Oil’s worst week looms amid OPEC+ worries, virus concerns
Oil is set for its largest weekly decline since mid-March as the rising number of COVID-19 cases in various parts of the world, coupled with a murky prospect that the Organization of Petroleum Exporting Countries and allies (OPEC+) would reach a deal to boost supplies, cast uncertainty on the short-term outlook.
Futures in New York suffered losses to trade around $71 a barrel, closing on Thursday at the lowest level in a month. As the novel Delta variant of the COVID-19 spread quickly around the globe, governments put up new restrictions to halt the virus’ onslaught, dampening the demand for fuel.
The United Arab Emirates is getting close to a deal that would afford it better terms and enable the OPEC+ to increase production in the coming months. However, little is still known regarding the details of the negotiations with Saudi Arabia.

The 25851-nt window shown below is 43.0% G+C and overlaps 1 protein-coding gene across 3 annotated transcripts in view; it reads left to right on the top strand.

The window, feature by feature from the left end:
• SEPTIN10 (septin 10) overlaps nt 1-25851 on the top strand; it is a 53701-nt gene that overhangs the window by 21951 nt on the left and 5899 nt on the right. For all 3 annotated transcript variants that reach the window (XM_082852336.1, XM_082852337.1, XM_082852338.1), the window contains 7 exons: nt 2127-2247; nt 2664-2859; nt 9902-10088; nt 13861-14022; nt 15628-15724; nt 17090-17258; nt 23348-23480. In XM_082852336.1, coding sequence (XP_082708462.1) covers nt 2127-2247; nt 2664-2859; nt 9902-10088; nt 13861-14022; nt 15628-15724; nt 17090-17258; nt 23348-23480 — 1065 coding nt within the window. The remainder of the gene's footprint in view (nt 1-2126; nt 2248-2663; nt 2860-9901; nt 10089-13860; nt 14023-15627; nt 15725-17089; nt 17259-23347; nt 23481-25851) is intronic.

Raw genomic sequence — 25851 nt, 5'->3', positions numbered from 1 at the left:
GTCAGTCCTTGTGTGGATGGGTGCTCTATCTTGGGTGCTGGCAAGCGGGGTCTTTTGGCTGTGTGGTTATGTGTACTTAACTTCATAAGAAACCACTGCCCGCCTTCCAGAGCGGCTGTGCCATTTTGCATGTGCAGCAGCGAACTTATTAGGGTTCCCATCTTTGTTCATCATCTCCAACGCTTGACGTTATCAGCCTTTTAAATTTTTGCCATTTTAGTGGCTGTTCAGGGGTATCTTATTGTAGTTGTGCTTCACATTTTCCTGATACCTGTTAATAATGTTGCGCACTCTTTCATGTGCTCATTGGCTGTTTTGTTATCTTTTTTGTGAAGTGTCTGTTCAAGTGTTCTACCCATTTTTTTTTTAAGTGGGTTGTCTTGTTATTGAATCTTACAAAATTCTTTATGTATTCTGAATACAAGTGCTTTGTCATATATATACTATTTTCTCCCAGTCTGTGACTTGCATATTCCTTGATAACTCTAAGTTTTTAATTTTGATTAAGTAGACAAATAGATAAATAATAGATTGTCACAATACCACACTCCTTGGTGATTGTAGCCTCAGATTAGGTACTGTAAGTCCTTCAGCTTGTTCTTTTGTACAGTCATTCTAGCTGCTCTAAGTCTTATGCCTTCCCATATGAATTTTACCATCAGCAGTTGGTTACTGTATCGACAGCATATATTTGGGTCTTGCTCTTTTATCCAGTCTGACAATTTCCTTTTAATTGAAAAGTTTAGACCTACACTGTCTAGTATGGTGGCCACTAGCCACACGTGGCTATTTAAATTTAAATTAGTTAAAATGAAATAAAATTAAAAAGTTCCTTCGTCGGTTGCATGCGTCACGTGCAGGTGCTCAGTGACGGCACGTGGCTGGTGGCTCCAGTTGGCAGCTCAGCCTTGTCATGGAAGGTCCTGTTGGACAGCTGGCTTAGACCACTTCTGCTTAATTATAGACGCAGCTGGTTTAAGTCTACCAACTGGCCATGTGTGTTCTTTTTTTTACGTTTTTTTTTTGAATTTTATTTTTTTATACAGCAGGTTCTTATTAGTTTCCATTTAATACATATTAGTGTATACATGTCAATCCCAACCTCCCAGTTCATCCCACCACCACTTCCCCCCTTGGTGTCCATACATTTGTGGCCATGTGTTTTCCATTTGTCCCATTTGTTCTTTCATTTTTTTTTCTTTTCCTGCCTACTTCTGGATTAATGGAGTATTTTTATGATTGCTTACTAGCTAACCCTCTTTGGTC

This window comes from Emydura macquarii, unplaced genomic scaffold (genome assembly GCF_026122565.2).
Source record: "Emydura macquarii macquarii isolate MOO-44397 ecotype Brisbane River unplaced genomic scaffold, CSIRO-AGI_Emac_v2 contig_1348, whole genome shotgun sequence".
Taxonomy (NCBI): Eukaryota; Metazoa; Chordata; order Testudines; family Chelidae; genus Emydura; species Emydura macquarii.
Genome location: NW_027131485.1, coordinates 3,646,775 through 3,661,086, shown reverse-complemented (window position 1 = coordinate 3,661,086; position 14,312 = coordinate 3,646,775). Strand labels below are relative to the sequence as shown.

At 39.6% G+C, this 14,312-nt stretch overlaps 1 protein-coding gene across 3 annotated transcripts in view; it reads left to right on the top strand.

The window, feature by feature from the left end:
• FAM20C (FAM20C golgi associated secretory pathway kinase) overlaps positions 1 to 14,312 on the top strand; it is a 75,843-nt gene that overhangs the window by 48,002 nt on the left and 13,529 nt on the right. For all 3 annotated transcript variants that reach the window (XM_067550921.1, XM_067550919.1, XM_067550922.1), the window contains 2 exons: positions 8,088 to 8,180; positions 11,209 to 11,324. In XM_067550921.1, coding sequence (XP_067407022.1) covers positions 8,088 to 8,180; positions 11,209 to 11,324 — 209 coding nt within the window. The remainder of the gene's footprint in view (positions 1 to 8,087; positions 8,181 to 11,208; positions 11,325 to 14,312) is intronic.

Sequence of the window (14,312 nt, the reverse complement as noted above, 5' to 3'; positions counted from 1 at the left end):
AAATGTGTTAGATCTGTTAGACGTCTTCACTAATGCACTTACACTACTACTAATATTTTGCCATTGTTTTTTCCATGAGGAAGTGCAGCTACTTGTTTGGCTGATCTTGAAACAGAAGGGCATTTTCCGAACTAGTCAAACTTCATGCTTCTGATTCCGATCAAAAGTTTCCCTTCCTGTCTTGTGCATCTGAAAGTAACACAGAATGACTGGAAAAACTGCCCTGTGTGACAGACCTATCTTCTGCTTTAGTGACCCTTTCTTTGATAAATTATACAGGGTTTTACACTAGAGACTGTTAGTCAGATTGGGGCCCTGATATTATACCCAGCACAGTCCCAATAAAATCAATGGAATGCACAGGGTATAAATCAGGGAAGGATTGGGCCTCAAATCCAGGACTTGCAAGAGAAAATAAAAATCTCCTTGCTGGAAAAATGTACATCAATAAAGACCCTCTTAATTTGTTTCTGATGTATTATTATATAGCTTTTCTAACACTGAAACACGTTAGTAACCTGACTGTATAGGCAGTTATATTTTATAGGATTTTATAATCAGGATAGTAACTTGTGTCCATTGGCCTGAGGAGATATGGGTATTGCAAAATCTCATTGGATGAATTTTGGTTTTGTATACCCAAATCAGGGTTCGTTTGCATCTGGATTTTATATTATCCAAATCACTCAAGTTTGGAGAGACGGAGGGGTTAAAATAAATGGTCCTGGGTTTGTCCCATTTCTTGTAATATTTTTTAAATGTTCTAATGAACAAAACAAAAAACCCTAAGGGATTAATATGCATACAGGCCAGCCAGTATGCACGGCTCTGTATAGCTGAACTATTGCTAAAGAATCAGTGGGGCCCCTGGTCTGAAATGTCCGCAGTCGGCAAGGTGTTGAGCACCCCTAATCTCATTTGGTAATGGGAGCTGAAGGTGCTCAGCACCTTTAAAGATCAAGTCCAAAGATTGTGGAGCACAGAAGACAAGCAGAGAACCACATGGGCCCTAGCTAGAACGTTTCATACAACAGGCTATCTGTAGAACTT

Oil paused to catch its breath in July after its continuous rise in seven of the previous eight months as the world’s economy bounced back from the effect of the COVID-19 pandemic. Risks appear to sway towards the upside, with the International Energy Agency cautioning on Tuesday that the market would be significantly constrained if the OPEC+ fails to reach a deal to boost output.
OPEC+ reported on Thursday that demand for supplies from the group will continue to climb and remain above the current production and exceed pre-pandemic levels by the second half of 2022.